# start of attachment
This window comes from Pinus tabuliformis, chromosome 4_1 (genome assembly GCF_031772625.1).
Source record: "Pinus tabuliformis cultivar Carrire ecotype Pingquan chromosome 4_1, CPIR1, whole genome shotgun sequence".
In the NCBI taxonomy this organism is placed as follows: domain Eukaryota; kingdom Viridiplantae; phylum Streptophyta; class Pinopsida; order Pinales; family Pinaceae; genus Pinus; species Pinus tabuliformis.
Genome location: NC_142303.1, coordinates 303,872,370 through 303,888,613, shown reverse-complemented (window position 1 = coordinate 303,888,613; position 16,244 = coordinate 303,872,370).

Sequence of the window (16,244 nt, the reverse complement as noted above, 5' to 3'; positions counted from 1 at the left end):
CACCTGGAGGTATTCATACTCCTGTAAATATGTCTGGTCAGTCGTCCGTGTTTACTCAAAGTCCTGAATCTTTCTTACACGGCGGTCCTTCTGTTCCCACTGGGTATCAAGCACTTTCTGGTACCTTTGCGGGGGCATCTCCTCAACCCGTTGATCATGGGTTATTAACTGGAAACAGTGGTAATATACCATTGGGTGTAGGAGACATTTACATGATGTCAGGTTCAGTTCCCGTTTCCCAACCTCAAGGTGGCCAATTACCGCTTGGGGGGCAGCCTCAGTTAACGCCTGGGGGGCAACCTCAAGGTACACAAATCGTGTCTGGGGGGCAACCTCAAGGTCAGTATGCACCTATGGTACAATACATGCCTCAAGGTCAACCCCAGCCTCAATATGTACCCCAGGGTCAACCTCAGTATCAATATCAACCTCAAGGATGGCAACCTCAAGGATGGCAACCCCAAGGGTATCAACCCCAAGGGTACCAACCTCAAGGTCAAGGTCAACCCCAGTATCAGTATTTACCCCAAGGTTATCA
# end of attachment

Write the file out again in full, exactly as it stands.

This window comes from Pinus tabuliformis, chromosome 4_1 (genome assembly GCF_031772625.1).
Source record: "Pinus tabuliformis cultivar Carrire ecotype Pingquan chromosome 4_1, CPIR1, whole genome shotgun sequence".
In the NCBI taxonomy this organism is placed as follows: domain Eukaryota; kingdom Viridiplantae; phylum Streptophyta; class Pinopsida; order Pinales; family Pinaceae; genus Pinus; species Pinus tabuliformis.
Genome location: NC_142303.1, coordinates 303,872,370 through 303,888,613, shown reverse-complemented (window position 1 = coordinate 303,888,613; position 16,244 = coordinate 303,872,370).

Sequence of the window (16,244 nt, the reverse complement as noted above, 5' to 3'; positions counted from 1 at the left end):
CACCTGGAGGTATTCATACTCCTGTAAATATGTCTGGTCAGTCGTCCGTGTTTACTCAAAGTCCTGAATCTTTCTTACACGGCGGTCCTTCTGTTCCCACTGGGTATCAAGCACTTTCTGGTACCTTTGCGGGGGCATCTCCTCAACCCGTTGATCATGGGTTATTAACTGGAAACAGTGGTAATATACCATTGGGTGTAGGAGACATTTACATGATGTCAGGTTCAGTTCCCGTTTCCCAACCTCAAGGTGGCCAATTACCGCTTGGGGGGCAGCCTCAGTTAACGCCTGGGGGGCAACCTCAAGGTACACAAATCGTGTCTGGGGGGCAACCTCAAGGTCAGTATGCACCTATGGTACAATACATGCCTCAAGGTCAACCCCAGCCTCAATATGTACCCCAGGGTCAACCTCAGTATCAATATCAACCTCAAGGATGGCAACCTCAAGGATGGCAACCCCAAGGGTATCAACCCCAAGGGTACCAACCTCAAGGTCAAGGTCAACCCCAGTATCAGTATTTACCCCAAGGTTATCA